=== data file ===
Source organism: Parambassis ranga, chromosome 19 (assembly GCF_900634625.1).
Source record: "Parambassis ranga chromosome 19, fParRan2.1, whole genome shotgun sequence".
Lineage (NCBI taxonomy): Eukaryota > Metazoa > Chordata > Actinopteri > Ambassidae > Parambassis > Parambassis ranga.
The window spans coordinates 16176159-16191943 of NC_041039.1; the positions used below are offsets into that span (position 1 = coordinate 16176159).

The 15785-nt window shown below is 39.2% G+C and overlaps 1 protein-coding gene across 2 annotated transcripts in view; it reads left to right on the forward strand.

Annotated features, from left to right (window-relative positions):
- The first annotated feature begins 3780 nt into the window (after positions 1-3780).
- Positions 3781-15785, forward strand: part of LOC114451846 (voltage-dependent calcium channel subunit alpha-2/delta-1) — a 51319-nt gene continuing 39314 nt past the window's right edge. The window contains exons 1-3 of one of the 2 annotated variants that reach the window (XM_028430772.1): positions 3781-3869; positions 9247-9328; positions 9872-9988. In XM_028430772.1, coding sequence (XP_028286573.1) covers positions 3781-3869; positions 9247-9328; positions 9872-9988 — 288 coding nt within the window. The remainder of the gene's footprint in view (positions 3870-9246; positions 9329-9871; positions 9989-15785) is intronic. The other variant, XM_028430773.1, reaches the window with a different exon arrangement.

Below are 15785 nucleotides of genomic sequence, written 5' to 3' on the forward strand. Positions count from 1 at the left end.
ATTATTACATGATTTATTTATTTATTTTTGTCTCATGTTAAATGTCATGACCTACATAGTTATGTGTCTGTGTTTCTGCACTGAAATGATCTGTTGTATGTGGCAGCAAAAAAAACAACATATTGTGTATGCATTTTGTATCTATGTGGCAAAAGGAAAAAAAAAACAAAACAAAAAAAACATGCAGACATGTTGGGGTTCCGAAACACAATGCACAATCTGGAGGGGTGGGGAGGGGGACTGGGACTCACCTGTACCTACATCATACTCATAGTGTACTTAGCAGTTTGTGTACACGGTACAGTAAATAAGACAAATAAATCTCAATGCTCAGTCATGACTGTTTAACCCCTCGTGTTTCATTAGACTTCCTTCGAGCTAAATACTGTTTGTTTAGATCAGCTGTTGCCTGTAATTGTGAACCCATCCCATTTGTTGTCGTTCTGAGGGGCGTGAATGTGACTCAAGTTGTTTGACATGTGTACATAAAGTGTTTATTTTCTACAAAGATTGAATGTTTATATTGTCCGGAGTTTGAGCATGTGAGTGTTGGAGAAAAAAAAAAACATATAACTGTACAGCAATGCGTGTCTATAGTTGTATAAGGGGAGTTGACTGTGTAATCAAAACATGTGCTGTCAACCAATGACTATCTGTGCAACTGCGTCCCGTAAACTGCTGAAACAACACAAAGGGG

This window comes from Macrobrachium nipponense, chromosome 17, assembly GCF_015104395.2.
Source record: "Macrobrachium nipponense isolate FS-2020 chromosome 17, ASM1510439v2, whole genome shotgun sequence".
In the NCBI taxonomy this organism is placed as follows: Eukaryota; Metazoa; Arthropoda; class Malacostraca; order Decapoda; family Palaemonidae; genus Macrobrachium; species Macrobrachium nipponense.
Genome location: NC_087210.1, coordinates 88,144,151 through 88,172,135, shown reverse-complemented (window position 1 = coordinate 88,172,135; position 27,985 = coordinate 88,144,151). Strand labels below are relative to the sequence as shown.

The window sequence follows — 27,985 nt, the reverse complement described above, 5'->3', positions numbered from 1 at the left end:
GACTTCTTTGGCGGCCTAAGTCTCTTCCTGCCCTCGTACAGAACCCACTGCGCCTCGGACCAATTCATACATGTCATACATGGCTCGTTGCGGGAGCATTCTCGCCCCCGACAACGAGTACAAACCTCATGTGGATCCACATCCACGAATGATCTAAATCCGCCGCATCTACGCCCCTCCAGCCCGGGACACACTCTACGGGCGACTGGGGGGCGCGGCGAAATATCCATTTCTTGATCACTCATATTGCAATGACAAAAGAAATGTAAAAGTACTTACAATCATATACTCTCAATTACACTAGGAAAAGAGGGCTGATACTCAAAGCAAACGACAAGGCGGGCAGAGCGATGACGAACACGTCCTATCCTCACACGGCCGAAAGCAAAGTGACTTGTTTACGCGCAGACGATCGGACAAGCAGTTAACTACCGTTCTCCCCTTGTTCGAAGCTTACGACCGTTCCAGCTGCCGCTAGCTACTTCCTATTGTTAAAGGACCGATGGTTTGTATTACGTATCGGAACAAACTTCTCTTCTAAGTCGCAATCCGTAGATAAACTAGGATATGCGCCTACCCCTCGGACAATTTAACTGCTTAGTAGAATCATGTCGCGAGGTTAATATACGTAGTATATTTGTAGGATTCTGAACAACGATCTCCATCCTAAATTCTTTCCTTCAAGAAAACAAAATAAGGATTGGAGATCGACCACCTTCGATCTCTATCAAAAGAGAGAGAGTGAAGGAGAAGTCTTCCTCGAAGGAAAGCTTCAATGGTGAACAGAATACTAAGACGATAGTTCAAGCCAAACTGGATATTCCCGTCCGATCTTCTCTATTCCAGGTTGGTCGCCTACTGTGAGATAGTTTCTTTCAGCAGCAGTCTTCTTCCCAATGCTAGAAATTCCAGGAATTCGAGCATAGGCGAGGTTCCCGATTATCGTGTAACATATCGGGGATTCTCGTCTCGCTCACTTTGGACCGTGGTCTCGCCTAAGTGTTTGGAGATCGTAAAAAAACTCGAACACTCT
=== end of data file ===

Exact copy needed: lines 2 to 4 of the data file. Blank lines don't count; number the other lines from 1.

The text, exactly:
Source record: "Parambassis ranga chromosome 19, fParRan2.1, whole genome shotgun sequence".
Lineage (NCBI taxonomy): Eukaryota > Metazoa > Chordata > Actinopteri > Ambassidae > Parambassis > Parambassis ranga.
The window spans coordinates 16176159-16191943 of NC_041039.1; the positions used below are offsets into that span (position 1 = coordinate 16176159).